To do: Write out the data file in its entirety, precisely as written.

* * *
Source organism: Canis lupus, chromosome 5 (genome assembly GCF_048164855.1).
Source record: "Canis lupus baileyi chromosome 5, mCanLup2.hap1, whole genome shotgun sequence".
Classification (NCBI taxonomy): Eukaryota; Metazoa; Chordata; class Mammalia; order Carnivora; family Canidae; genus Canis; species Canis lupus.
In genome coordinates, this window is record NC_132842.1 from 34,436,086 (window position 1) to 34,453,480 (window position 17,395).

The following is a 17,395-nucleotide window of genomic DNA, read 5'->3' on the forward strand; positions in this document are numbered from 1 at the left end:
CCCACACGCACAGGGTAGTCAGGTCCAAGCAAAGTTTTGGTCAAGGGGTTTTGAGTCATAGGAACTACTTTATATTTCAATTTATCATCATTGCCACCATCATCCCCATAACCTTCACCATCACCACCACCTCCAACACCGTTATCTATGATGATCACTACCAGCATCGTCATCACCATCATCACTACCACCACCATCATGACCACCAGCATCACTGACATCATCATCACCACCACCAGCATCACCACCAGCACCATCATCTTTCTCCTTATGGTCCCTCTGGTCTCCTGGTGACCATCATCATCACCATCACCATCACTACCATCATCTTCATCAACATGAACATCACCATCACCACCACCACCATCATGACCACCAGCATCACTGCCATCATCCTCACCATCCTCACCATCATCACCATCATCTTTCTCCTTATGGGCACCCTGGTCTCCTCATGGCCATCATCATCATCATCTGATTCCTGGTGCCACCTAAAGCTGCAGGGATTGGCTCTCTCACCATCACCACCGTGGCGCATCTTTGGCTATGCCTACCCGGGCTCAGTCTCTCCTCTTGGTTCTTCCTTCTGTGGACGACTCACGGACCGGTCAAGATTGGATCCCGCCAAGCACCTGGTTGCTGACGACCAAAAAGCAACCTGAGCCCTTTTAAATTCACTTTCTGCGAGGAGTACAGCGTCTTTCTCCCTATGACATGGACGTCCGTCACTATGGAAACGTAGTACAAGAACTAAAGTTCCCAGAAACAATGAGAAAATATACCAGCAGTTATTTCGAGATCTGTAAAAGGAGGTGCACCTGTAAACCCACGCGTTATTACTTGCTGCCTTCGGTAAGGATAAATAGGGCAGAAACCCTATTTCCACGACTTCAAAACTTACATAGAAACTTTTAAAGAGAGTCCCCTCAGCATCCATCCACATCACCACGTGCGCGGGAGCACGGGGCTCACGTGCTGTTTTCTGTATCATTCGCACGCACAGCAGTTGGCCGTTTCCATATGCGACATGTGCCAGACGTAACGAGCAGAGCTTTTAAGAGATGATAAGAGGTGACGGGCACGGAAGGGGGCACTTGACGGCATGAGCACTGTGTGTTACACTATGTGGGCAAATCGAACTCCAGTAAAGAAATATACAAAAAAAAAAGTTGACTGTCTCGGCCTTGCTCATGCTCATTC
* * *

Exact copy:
Source organism: Canis lupus, chromosome 5 (genome assembly GCF_048164855.1).
Source record: "Canis lupus baileyi chromosome 5, mCanLup2.hap1, whole genome shotgun sequence".
Classification (NCBI taxonomy): Eukaryota; Metazoa; Chordata; class Mammalia; order Carnivora; family Canidae; genus Canis; species Canis lupus.
In genome coordinates, this window is record NC_132842.1 from 34,436,086 (window position 1) to 34,453,480 (window position 17,395).

The following is a 17,395-nucleotide window of genomic DNA, read 5'->3' on the forward strand; positions in this document are numbered from 1 at the left end:
CCCACACGCACAGGGTAGTCAGGTCCAAGCAAAGTTTTGGTCAAGGGGTTTTGAGTCATAGGAACTACTTTATATTTCAATTTATCATCATTGCCACCATCATCCCCATAACCTTCACCATCACCACCACCTCCAACACCGTTATCTATGATGATCACTACCAGCATCGTCATCACCATCATCACTACCACCACCATCATGACCACCAGCATCACTGACATCATCATCACCACCACCAGCATCACCACCAGCACCATCATCTTTCTCCTTATGGTCCCTCTGGTCTCCTGGTGACCATCATCATCACCATCACCATCACTACCATCATCTTCATCAACATGAACATCACCATCACCACCACCACCATCATGACCACCAGCATCACTGCCATCATCCTCACCATCCTCACCATCATCACCATCATCTTTCTCCTTATGGGCACCCTGGTCTCCTCATGGCCATCATCATCATCATCTGATTCCTGGTGCCACCTAAAGCTGCAGGGATTGGCTCTCTCACCATCACCACCGTGGCGCATCTTTGGCTATGCCTACCCGGGCTCAGTCTCTCCTCTTGGTTCTTCCTTCTGTGGACGACTCACGGACCGGTCAAGATTGGATCCCGCCAAGCACCTGGTTGCTGACGACCAAAAAGCAACCTGAGCCCTTTTAAATTCACTTTCTGCGAGGAGTACAGCGTCTTTCTCCCTATGACATGGACGTCCGTCACTATGGAAACGTAGTACAAGAACTAAAGTTCCCAGAAACAATGAGAAAATATACCAGCAGTTATTTCGAGATCTGTAAAAGGAGGTGCACCTGTAAACCCACGCGTTATTACTTGCTGCCTTCGGTAAGGATAAATAGGGCAGAAACCCTATTTCCACGACTTCAAAACTTACATAGAAACTTTTAAAGAGAGTCCCCTCAGCATCCATCCACATCACCACGTGCGCGGGAGCACGGGGCTCACGTGCTGTTTTCTGTATCATTCGCACGCACAGCAGTTGGCCGTTTCCATATGCGACATGTGCCAGACGTAACGAGCAGAGCTTTTAAGAGATGATAAGAGGTGACGGGCACGGAAGGGGGCACTTGACGGCATGAGCACTGTGTGTTACACTATGTGGGCAAATCGAACTCCAGTAAAGAAATATACAAAAAAAAAAGTTGACTGTCTCGGCCTTGCTCATGCTCATTC